Your NES Classic Mini Controller, On Your Desktop Computer

The NES Classic Mini was one of the earlier releases in what became a wider trend for tiny versions of classic retro consoles to be released. Everybody wanted one but numbers were limited, so only the lucky few gained this chance to relive their childhood through the medium of Donkey Kong or Mario Brothers on real Nintendo hardware. Evidently [Albert Gonzalez] was one of them, because he’s produced a USB adapter for the Mini controller to allow it to be used as a PC peripheral.

On the small protoboard is the Nintendo connector at one end, an ATtiny85 microcontroller, and a micro-USB connector at the other. The I2C interface from the controller is mapped to USB on the ATtiny through the magic of the V-USB library, appearing to the latter as a generic gamepad. It’s thought that the same interface is likely to also work with the later SNES Classic Mini controller. For the curious all the code and other resources can be found in a GitHub repository, so should you have been lucky enough to lay your hands on a NES Classic Mini then you too can join the PC fun.

The mini consoles were popular, but didn’t excite our community as much as could be expected. Our colleague Lewin Day tool a look at the phenomenon last summer.

Heavy Raspberry Pi User? Keep An HDMI-to-USB Capture Device Around

Here’s a simple tip from [Andy], whose Raspberry Pi projects often travel with him outside the workshop: he suggests adding a small HDMI-to-USB video capture device to one’s Raspberry Pi utility belt. As long as there is a computer around, it provides a simple and configuration-free way to view a Raspberry Pi’s display that doesn’t involve the local network, nor does it require carrying around a spare HDMI display and power supply.

Raspberry Pi’s display, viewed on a Mac as if it were a USB webcam. No configuration required.

The usual way to see a Pi’s screen is to either plug in an HDMI display or to connect remotely, but [Andy] found that he didn’t always have details about the network where he was working (assuming a network was even available) and configuring the Pi with a location’s network details was a hassle in any case. Carrying around an HMDI display and power supply was also something he felt he could do without. Throwing a small HDMI-to-USB adapter into his toolkit, on the other hand, has paid off for him big time.

The way it works is simple: the device turns an HDMI video source into something that acts just like a USB webcam’s video stream, which is trivial to view on just about any desktop or laptop. As long as [Andy] has access to some kind of computer, he can be viewing the Pi’s display in no time.

Many of his projects (like this automated cloud camera timelapse) use the Pi camera modules, so a quick way to see the screen is useful to check focus, preview video, and so on. Doing it this way hit a real sweet spot for him. We can’t help but think that one of these little boards could be a tempting thing to embed into a custom cyberdeck build.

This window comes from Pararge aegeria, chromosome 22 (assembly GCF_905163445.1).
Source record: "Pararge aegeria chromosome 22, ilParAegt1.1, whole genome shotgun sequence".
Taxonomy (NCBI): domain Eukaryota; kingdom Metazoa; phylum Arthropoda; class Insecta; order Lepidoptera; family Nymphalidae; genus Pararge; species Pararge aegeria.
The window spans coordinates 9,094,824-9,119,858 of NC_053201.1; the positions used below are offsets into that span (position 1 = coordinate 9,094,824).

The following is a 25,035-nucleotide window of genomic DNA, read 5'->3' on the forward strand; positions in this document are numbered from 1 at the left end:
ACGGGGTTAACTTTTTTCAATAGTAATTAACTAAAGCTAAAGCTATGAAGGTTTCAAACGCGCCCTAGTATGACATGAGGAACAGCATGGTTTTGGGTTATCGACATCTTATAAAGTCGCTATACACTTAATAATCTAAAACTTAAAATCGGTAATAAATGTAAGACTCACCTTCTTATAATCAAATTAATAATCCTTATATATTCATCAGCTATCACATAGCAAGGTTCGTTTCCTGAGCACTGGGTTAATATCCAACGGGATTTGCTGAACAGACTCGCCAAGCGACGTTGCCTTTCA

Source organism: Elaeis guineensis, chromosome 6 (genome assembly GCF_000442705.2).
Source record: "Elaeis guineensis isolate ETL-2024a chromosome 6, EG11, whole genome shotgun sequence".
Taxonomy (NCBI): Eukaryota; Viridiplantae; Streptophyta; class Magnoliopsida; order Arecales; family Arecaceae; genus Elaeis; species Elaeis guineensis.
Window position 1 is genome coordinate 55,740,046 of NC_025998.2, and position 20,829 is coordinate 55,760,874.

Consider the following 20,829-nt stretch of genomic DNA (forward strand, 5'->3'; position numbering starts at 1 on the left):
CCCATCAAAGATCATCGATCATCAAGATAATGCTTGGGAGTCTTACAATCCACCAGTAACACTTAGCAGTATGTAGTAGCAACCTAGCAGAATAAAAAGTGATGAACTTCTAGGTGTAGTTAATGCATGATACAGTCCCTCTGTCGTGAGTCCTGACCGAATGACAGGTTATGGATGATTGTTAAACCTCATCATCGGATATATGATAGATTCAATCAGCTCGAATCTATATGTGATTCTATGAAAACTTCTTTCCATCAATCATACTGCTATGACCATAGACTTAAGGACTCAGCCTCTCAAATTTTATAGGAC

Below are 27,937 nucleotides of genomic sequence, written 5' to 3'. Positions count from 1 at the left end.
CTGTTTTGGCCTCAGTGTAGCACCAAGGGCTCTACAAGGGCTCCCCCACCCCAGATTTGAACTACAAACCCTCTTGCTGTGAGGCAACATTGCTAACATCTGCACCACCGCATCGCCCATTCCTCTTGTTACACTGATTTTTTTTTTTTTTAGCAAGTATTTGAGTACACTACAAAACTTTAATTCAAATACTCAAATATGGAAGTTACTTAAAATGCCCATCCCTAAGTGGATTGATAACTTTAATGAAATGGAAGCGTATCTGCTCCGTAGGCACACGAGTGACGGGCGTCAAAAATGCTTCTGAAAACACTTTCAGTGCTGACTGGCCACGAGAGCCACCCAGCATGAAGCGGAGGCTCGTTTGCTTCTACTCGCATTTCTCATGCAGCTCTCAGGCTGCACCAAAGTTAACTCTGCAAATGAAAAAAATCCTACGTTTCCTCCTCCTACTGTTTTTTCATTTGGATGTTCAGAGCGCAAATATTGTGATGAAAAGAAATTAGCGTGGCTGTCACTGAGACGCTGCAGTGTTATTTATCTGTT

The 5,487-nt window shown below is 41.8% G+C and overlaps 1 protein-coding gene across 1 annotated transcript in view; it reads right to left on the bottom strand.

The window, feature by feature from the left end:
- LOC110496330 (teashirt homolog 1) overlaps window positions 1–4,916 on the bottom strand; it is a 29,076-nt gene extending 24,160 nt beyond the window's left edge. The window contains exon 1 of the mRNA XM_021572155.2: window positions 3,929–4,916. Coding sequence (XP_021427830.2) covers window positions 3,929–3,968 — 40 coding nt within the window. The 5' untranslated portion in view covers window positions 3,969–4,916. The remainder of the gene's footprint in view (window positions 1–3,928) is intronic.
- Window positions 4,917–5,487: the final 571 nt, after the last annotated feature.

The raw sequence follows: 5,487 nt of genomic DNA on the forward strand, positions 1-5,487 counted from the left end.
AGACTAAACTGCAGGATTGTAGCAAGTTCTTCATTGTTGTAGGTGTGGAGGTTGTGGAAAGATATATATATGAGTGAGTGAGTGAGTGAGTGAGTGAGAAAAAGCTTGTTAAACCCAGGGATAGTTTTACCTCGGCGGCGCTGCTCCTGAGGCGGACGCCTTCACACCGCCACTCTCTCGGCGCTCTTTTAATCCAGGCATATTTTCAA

Adding USB To A Keyboard The Way It Used To Be Done

The world of custom keyboards has over the years developed its work into an art form, as mechanical key switches meet USB-HID capable microcontrollers for a plethora of designs as individual as their creators. This was however not always the case, and from the days of 8-bit home computers onwards making a custom keyboard often meant taking a surplus one from elsewhere and adapting its matrix to suit whatever controller interface was at hand. [Julian Calaby]’s USB conversion of an Apple Extended keyboard may be unusual in this day and age and was probably a late example even 15 years ago when he made it, but it remains a glorious piece of bodge-wire hardware hacking at its finest.

The task at hand with this type of conversion is to cut the matrix PCB tracks and replace them with soldered wires to create the new matrix required. This can then be wired to the controller, which in [Julian]’s case came from a cheap USB keyboard. He added a small USB hub to allow for a pair of USB sockets where Apple had put an ADB socket, making for quite a decent older keyboard with an unexpected USB interface.

Now older and wiser, he has plans to revisit his old keyboard with a modern microcontroller board, and needs to revisit the matrix again and give the peripheral new life. We still like the original though, as it captures a moment in time when keyboard matrix hacking made sense, and reminds us of our own youthful hardware follies.

Paging through Hackaday past it’s a testament to the old-school nature of this board that all we can find are microcontroller-based conversions. That’s not to say that cutting up old ‘boards is out of the question though.

True Networked KVM Without Breaking The Bank

For administering many computers at once, an IP KVM is an invaluable piece of equipment that makes it possible to get the job done over the network without having to haul a keyboard, monitor, and mouse around to each computer. The only downside is that they can get pricey, unless of course you can roll one out based on the Raspberry Pi and the PiKVM image for little more than the cost of the Pi itself.